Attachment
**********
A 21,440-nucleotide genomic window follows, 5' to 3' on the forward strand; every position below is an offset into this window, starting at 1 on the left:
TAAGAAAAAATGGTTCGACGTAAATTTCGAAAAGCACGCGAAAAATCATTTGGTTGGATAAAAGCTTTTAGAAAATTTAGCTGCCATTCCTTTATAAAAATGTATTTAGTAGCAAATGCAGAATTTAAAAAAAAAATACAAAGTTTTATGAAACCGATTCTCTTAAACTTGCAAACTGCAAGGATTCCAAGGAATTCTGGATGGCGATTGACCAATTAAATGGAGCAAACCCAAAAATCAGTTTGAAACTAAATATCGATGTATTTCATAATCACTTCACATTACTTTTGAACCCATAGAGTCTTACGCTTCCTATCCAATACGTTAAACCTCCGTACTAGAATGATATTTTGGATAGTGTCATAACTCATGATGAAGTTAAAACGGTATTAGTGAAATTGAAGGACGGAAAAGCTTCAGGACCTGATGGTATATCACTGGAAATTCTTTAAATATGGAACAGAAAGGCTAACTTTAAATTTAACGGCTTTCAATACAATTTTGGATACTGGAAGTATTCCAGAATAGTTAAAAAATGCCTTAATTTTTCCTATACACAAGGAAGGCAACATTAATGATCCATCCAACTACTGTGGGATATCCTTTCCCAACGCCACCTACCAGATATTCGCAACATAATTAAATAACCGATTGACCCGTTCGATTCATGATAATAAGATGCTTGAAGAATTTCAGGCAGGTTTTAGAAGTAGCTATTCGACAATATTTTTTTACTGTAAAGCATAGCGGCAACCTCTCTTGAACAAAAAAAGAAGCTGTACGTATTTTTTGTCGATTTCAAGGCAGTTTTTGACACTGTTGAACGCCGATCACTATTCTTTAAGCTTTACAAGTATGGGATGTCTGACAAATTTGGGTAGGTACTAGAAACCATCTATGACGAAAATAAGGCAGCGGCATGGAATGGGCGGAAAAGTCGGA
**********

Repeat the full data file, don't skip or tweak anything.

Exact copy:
A 21,440-nucleotide genomic window follows, 5' to 3' on the forward strand; every position below is an offset into this window, starting at 1 on the left:
TAAGAAAAAATGGTTCGACGTAAATTTCGAAAAGCACGCGAAAAATCATTTGGTTGGATAAAAGCTTTTAGAAAATTTAGCTGCCATTCCTTTATAAAAATGTATTTAGTAGCAAATGCAGAATTTAAAAAAAAAATACAAAGTTTTATGAAACCGATTCTCTTAAACTTGCAAACTGCAAGGATTCCAAGGAATTCTGGATGGCGATTGACCAATTAAATGGAGCAAACCCAAAAATCAGTTTGAAACTAAATATCGATGTATTTCATAATCACTTCACATTACTTTTGAACCCATAGAGTCTTACGCTTCCTATCCAATACGTTAAACCTCCGTACTAGAATGATATTTTGGATAGTGTCATAACTCATGATGAAGTTAAAACGGTATTAGTGAAATTGAAGGACGGAAAAGCTTCAGGACCTGATGGTATATCACTGGAAATTCTTTAAATATGGAACAGAAAGGCTAACTTTAAATTTAACGGCTTTCAATACAATTTTGGATACTGGAAGTATTCCAGAATAGTTAAAAAATGCCTTAATTTTTCCTATACACAAGGAAGGCAACATTAATGATCCATCCAACTACTGTGGGATATCCTTTCCCAACGCCACCTACCAGATATTCGCAACATAATTAAATAACCGATTGACCCGTTCGATTCATGATAATAAGATGCTTGAAGAATTTCAGGCAGGTTTTAGAAGTAGCTATTCGACAATATTTTTTTACTGTAAAGCATAGCGGCAACCTCTCTTGAACAAAAAAAGAAGCTGTACGTATTTTTTGTCGATTTCAAGGCAGTTTTTGACACTGTTGAACGCCGATCACTATTCTTTAAGCTTTACAAGTATGGGATGTCTGACAAATTTGGGTAGGTACTAGAAACCATCTATGACGAAAATAAGGCAGCGGCATGGAATGGGCGGAAAAGTCGGA